Testing Results, Maximum Fan Speed

To begin with, we are having a look at the Be Quiet! Dark Rock Elite, with its stock 135 mm fans running at their maximum speed.

Average Thermal Resistance

Core Temperature, Constant Thermal Load (Max Fan Speed)

The Dark Rock Elite's performance data reveals it to be a formidable competitor in the high-end air cooling market. With an average thermal resistance of 0.0872 °C/W, it surpasses many of its peers in the same category, including top-tier coolers like the Noctua NH-D15 and the Cryorig R1 Ultimate. The cooler demonstrates a consistent thermal profile, optimizing its thermal resistance, particularly at higher loads, indicative of its design to handle demanding CPU applications.

Fan Speed (12 Volts)

Noise level

The cooler's Silent Wings PWM fans maintain relatively low noise levels at peak operation. At maximum fan speed, the noise level is about 40.2 dB(A), which, while definitely not silent, is impressively quiet for two fans operating at 2000 RPM.

Testing Results, Low Fan Speed

In this test, we are switching things up a bit, looking at the cooler's performance with the Light Wings fan taken down to half speed.

Average Thermal Resistance

Core Temperature, Constant Thermal Load (Low Fan Speed)

Naturally, reducing the speed of the fans down to 1000 RPM has a negative impact on the cooler's thermal performance – just a little higher impact than what we would theoretically anticipate. The average thermal resistance of 0.1167 °C/W is excellent, but the cooler loses ground against its primary competition. It loses the top place in our charts regarding raw thermal performance, and its acoustic performance is yet to be evaluated.

Fan Speed

Reducing the speed of the Silent Wings 135 mm fans down to 1000 RPM also reduces the noise output to 34 dB(A), a figure that is practically inaudible within typical home office conditions. The cooler would only be noticeable in a dead-silent environment, assuming no other noise sources exist.

Noise level

Thermal Resistance VS Sound Pressure Level

During our thermal resistance vs. sound pressure level test, we maintain a steady 100W thermal load and assess the overall performance of the coolers by taking multiple temperature and sound pressure level readings within the operating range of the stock cooling fans. The result is a graph that depicts the absolute thermal resistance of the cooler in comparison to the noise generated. For both the sound pressure level and absolute thermal resistance readings, lower figures are better.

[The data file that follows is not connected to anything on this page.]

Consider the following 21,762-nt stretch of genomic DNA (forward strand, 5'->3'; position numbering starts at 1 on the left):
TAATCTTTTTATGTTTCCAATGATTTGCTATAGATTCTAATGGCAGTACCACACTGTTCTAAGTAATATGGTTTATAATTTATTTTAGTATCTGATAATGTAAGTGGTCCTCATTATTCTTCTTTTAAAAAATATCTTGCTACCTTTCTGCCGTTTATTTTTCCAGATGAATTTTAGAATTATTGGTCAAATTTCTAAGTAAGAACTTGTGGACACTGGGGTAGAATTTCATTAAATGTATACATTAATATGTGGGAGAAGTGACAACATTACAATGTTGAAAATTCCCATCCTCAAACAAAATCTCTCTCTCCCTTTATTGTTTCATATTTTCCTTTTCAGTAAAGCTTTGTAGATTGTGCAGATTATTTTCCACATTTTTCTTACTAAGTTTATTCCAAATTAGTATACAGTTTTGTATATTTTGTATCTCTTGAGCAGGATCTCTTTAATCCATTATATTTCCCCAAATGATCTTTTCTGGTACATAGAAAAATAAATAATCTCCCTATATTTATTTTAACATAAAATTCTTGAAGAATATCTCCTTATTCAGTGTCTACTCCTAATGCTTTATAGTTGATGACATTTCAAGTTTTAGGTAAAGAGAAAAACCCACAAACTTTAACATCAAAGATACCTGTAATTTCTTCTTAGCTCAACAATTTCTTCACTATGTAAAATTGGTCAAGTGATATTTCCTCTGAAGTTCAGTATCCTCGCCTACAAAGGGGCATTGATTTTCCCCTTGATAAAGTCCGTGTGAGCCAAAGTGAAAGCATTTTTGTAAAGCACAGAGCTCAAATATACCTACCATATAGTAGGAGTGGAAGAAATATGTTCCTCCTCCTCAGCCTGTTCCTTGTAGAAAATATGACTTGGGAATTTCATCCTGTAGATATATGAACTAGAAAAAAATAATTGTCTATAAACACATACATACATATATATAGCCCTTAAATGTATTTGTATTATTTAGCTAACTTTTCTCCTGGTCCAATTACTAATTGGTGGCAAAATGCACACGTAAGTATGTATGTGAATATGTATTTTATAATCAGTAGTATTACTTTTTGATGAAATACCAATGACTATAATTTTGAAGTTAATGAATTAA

The comparative chart clearly delineates the performance of the Be Quiet! Dark Rock Elite cooler in relation to its competitors, illustrating its performance capabilities. The data reveals that the Dark Rock Elite marginally surpasses the recently introduced Iceberg IceSLEET G6 in terms of performance. It also stands on par with the esteemed Noctua NH-D15. Notably, while the NH-D15 demonstrates a slight performance advantage at reduced fan speeds, the Dark Rock Elite gains the upper hand with increased fan speeds. Furthermore, the chart compares coolers of varying tiers, highlighting the performance disparities between a mid-range option like the Pure Rock 2 FX and coolers positioned at the entry-level segment.

Testing Methodology Final Words & Conclusion
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  • ObamaWasRight2003 - Monday, December 4, 2023 - link

    Looks nice and great performance but cant say I want to spend 3x the price of a thermalright phantom spirit 120 on it
  • Samus - Wednesday, December 6, 2023 - link

    They are also competing directly with Noctua at this price, which is a tough sell even if it performs better, because Noctua has unrivaled support.
  • emn13 - Sunday, December 17, 2023 - link

    It's not really any better than the D15. The noise vs cooling perf in these graphs is very slightly better at high fan speeds; and very slightly worse at low fan speeds.

    If anything, I think the latter matters more (most of the time, my CPU isn't running flat out), but given the size of the margin it's all moot anyhow.

    The pricing vs. support trade off is what matter here.
  • TEAMSWITCHER - Monday, December 4, 2023 - link

    I just upgraded my Media Room PC (no Xbox or Playstation for me) and I went with the Shadow Rock 3 cooler. BeQuiet has a great Motherboard Compatibility app on their website that will help you pick the right cooler. This is very important as motherboards today have some very tall VRM cooling solutions.

    The ATX motherboard specification is crazy old now. I can't help to think that the industry could benefit from a new spec that moves the RAM above or below the CPU socket location.
  • Threska - Monday, December 4, 2023 - link

    It already is.

  • Flunk - Monday, December 4, 2023 - link

    Not having Be Quiet's last top-end aircooler the Dark Rock Pro 4 in this review is a serious omission.
  • E.Fyll - Monday, December 4, 2023 - link

    The Dark Rock Pro 5 is the latest - and I am on it.
  • XacTactX - Monday, December 4, 2023 - link

    It would be great if you could review the Thermalright PS120, it's always available for less than $40 and I have a feeling that the performance will be a few degrees worse than the best heatsinks that you have reviewed. Thank you so much for putting up this content!
  • Sunrise089 - Monday, December 4, 2023 - link

    Thank you. I know coolers aren’t the sexiest product but I appreciate the review quality and simply having the content here on the site :)
  • craznazn - Tuesday, December 5, 2023 - link

    Price to performance is a pretty big L that you guys seem to skip on. For this price, you can buy an arctic freezer II. For 1/3 the money, you can get a PA120/PA120SE. In fact, not having price/performance comparison is pretty lacking.

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